Antimicrobial Coating for Biofilm Inhibition

  • Rawls, Henry R (PI)

Project: Research project

Project Details


Description(provided by applicant): Candida is the third leading cause of
catheter-related nosocomial bloodstream infections. Indwelling devices have
been shown to support colonization and biofilm formulation by Candida.
Intravenous lines are the most frequent indwelling device and are the single
most common cause of candidemia. Once a Candida biofilm forms in vivo, removal
of the substrate that is supporting the biofilm growth is almost always required to eliminate the infection. Unfortunately, in many instances removal
is impossible due to deteriorated patient condition, anatomical location, or
underlying disease. The goal of this project is to incorporate an antifungal agent into unique,
patented formulations to create a coating for medical devices that is resistant
to C. albicans. A coating and antifungal delivery system that could extend the
time and/or increase the rate of delivery and achieve a higher concentration of
antifungal agents to a C. albicans-susceptible site would have enormous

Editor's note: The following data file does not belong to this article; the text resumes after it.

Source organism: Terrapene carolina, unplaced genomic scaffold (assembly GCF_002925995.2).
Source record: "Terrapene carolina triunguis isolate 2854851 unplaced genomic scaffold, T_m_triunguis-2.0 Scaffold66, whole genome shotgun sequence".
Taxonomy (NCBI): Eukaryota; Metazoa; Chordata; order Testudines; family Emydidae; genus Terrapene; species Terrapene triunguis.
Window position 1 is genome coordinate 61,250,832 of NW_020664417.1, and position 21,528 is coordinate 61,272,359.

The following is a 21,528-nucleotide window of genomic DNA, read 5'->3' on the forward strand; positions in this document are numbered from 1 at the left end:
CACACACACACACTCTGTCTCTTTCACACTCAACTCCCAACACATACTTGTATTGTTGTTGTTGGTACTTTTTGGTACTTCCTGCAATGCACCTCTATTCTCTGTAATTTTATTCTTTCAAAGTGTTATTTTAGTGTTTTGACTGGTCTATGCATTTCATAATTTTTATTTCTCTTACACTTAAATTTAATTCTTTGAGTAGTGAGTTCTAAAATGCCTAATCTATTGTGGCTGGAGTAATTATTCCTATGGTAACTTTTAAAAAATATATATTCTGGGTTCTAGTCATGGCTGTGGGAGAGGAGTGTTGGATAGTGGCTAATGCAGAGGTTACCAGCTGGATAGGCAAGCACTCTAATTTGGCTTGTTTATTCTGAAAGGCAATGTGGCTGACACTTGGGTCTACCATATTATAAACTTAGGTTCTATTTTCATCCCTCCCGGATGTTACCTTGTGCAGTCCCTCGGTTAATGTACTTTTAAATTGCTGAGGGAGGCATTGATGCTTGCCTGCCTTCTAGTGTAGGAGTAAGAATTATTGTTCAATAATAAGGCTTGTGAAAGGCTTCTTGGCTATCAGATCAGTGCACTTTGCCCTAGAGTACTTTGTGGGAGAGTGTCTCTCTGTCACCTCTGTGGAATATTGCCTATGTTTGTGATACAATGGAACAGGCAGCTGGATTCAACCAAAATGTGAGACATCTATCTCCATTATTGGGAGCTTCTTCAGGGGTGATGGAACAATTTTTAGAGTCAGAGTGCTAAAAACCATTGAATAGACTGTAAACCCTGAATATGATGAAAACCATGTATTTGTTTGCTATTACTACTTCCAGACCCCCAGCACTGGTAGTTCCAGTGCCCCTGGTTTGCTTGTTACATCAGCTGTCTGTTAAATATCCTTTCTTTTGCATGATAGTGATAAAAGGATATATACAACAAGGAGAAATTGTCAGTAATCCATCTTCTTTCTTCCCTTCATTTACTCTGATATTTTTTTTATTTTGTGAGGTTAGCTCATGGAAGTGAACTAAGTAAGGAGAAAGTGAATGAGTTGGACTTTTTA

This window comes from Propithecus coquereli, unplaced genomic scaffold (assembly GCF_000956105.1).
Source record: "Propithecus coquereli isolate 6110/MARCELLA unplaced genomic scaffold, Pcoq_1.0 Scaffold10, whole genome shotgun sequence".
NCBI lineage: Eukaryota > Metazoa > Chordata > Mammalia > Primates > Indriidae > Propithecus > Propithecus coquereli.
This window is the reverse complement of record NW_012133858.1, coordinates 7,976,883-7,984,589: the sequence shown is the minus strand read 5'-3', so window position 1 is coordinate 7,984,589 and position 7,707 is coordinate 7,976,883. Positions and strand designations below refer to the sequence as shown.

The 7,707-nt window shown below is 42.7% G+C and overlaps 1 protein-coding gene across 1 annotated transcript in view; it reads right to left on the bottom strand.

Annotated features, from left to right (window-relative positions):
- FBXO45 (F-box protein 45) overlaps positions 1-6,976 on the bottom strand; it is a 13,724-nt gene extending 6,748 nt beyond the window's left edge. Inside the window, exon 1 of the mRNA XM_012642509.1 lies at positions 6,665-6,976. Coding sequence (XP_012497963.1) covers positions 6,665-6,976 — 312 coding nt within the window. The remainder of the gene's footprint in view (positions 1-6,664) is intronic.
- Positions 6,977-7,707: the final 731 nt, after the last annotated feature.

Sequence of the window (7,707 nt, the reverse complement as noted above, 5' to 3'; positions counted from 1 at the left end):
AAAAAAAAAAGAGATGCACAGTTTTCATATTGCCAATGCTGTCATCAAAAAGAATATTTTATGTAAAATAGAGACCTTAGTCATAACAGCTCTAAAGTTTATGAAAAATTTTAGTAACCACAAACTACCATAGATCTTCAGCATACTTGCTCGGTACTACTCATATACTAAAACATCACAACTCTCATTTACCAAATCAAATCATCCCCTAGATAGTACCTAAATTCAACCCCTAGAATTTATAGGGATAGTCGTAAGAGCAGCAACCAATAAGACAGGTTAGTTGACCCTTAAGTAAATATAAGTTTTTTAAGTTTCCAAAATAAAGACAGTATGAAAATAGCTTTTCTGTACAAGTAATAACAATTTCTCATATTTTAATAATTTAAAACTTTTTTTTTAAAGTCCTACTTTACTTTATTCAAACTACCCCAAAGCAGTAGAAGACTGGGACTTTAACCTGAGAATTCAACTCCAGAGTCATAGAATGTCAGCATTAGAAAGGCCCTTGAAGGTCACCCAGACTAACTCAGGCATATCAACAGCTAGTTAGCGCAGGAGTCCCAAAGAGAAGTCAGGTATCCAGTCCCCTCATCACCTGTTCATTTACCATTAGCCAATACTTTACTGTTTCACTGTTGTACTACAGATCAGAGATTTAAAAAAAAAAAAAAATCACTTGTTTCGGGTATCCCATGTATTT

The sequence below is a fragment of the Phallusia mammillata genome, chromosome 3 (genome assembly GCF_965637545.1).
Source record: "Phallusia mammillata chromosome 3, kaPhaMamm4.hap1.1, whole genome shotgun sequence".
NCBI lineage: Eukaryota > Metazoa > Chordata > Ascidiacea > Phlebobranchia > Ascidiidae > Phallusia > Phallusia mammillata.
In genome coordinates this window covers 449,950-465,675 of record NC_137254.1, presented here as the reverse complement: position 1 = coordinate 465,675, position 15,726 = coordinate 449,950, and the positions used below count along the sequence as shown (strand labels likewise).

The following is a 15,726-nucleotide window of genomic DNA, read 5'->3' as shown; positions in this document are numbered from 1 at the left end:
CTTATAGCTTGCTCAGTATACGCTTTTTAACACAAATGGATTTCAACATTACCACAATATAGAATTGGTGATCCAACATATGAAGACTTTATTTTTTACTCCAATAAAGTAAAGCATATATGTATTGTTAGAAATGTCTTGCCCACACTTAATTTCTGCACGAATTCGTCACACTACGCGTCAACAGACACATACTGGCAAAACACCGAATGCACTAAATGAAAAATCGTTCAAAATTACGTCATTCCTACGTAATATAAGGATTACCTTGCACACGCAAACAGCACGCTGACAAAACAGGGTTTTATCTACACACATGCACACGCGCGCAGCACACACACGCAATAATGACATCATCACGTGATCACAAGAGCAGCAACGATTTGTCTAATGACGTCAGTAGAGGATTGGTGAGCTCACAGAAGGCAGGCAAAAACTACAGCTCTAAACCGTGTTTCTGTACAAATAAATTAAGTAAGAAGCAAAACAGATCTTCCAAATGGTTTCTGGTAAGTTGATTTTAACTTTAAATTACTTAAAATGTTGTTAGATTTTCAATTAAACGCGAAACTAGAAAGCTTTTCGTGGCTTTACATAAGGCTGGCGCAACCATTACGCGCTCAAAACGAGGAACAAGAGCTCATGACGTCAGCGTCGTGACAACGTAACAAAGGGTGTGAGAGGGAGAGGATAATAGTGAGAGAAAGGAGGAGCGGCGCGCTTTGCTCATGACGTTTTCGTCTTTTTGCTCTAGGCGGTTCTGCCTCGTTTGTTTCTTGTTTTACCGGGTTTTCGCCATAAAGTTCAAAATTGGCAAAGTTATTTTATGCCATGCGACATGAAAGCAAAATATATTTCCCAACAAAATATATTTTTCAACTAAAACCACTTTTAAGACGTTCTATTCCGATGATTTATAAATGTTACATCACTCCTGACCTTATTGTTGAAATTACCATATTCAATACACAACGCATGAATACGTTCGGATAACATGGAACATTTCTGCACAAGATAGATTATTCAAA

therapeutic advantages over systemic and inefficacious topical routes of
delivery. To demonstrate the feasibility of this approach, the specific aims
are to optimize the coating formulation for use as short-term antifungal
coatings for medical devices, evaluate the coatings for antifungal activity in
vitro, and to perform an intramuscular implantation study in rabbits. PROPOSED COMMERCIAL APPLICATION: Candida albicans is by far the most frequently isolated human mycotic agent. The large number of immunosuppressed patients with indwelling devices combined with the extensive social and economic costs associated with treating C. albicans-related infections serve as justification for the pursuit of alternative therapies.
Effective start/end date9/1/028/31/04


  • National Institutes of Health: $100,000.00


  • Medicine(all)
  • Immunology and Microbiology(all)


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